The Boston Globe reports that employers struggling with the tight labor market are seeking out candidates that they may not have previously considered. For example, Shake Shack is hiring workers who speak little English; Spaulding Rehabilitation Network is placing those with criminal backgrounds; CVS is recruiting workers with disabilities; and others are lowering education and experience requirements. While employers have faced some challenges, they have also found that many formerly “‘hard-to-employ’ people make excellent workers.”
Today, President Trump is in Nashville, Tennessee speaking at the Farm Bureau Federation’s annual convention, where he will be the first president to attend in 25 years. The New York Times published a story stating that although farmers helped elect Trump to the White House, Trump Administration policies—particularly tax and trade policies—could hurt the farm industry.
As consumer preferences and behavior change to match the explosion in online shopping, “[retail] employees are trying to deliver the kind of customer service the internet can’t match,” reports the Associated Press as part of its Future of Work series. Last year, 66,500 retail jobs disappeared in the United States, and as many as 60 percent of the remaining jobs will involve changed duties over the next decade.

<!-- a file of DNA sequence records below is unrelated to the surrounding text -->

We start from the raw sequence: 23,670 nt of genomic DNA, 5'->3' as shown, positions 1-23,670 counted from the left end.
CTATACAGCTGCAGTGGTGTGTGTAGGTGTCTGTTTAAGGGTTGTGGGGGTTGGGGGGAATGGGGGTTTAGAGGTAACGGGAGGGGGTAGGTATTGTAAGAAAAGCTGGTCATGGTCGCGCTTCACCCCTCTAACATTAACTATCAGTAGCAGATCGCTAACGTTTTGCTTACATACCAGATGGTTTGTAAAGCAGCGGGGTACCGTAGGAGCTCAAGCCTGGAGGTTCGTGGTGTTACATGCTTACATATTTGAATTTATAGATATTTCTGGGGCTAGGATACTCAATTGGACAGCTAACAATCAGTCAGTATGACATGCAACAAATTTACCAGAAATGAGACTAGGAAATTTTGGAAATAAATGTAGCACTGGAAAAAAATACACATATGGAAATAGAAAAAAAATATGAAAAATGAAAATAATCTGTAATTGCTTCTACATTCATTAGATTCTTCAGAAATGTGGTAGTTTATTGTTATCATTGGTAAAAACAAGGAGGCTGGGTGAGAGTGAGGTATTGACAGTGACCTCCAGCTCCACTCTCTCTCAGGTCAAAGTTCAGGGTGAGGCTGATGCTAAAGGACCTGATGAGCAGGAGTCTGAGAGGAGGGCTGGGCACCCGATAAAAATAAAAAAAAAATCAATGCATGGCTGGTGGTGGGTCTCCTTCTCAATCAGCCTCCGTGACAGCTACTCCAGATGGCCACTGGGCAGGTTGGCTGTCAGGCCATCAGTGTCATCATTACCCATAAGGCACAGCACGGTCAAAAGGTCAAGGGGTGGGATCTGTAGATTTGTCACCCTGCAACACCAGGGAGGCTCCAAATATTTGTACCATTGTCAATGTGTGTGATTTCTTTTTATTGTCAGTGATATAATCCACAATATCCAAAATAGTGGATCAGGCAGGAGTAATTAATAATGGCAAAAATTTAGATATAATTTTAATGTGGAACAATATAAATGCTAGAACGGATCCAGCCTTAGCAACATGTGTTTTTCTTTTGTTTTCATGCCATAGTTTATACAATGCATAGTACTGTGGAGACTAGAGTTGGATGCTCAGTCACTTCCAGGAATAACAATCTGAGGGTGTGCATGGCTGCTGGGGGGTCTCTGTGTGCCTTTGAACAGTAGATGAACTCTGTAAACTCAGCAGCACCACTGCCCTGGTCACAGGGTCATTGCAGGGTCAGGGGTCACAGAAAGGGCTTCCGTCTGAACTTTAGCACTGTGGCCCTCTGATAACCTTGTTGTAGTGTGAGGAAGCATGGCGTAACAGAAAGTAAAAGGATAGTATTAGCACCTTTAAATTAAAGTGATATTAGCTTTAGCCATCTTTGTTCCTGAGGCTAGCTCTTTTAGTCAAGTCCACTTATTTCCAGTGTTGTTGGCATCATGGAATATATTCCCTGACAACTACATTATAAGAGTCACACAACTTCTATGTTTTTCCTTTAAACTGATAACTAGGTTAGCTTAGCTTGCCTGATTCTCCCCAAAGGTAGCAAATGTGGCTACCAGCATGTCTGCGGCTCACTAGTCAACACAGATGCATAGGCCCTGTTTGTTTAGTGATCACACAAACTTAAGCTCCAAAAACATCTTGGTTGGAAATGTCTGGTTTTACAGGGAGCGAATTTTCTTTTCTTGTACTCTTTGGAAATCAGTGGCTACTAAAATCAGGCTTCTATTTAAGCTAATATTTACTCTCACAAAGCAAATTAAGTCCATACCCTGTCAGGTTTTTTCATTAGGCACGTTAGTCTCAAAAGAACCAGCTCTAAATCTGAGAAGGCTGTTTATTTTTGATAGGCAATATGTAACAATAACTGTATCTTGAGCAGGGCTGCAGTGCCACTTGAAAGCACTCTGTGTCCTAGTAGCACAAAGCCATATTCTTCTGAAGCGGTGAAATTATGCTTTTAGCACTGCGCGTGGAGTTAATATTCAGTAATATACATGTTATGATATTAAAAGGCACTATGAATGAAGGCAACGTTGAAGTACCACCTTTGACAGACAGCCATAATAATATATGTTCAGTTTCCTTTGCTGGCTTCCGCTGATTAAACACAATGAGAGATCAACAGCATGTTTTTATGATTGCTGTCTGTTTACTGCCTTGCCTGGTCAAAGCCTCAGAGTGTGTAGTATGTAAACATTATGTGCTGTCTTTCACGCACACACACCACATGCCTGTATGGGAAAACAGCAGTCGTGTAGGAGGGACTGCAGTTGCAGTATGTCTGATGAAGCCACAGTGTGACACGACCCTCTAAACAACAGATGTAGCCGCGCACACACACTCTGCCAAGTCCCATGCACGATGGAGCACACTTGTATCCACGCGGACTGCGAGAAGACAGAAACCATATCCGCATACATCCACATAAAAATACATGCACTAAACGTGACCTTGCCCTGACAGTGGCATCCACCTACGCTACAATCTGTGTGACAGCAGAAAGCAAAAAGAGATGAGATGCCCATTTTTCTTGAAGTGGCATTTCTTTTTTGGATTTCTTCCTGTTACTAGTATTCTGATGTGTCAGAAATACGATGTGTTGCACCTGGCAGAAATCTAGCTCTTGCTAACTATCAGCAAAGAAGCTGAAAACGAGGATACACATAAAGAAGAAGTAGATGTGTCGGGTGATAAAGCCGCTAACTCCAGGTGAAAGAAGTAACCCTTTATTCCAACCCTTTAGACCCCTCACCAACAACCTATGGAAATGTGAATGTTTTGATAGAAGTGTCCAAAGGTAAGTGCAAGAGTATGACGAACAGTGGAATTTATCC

Associate Professor Sara L. Maurer penned an op-ed in the Chronicle Review arguing against recent criticism of the #MeToo movement. Maurer suggests that the #MeToo movement is about the extra labor that women must do in order to manage harassment in the workplace—labor that men do not share. “The #MeToo movement is one more wave in a long line of feminist calls for careful attention to how women spend their time and energy each day, and one more reminder that women’s expenditures should not be significantly larger than men’s.”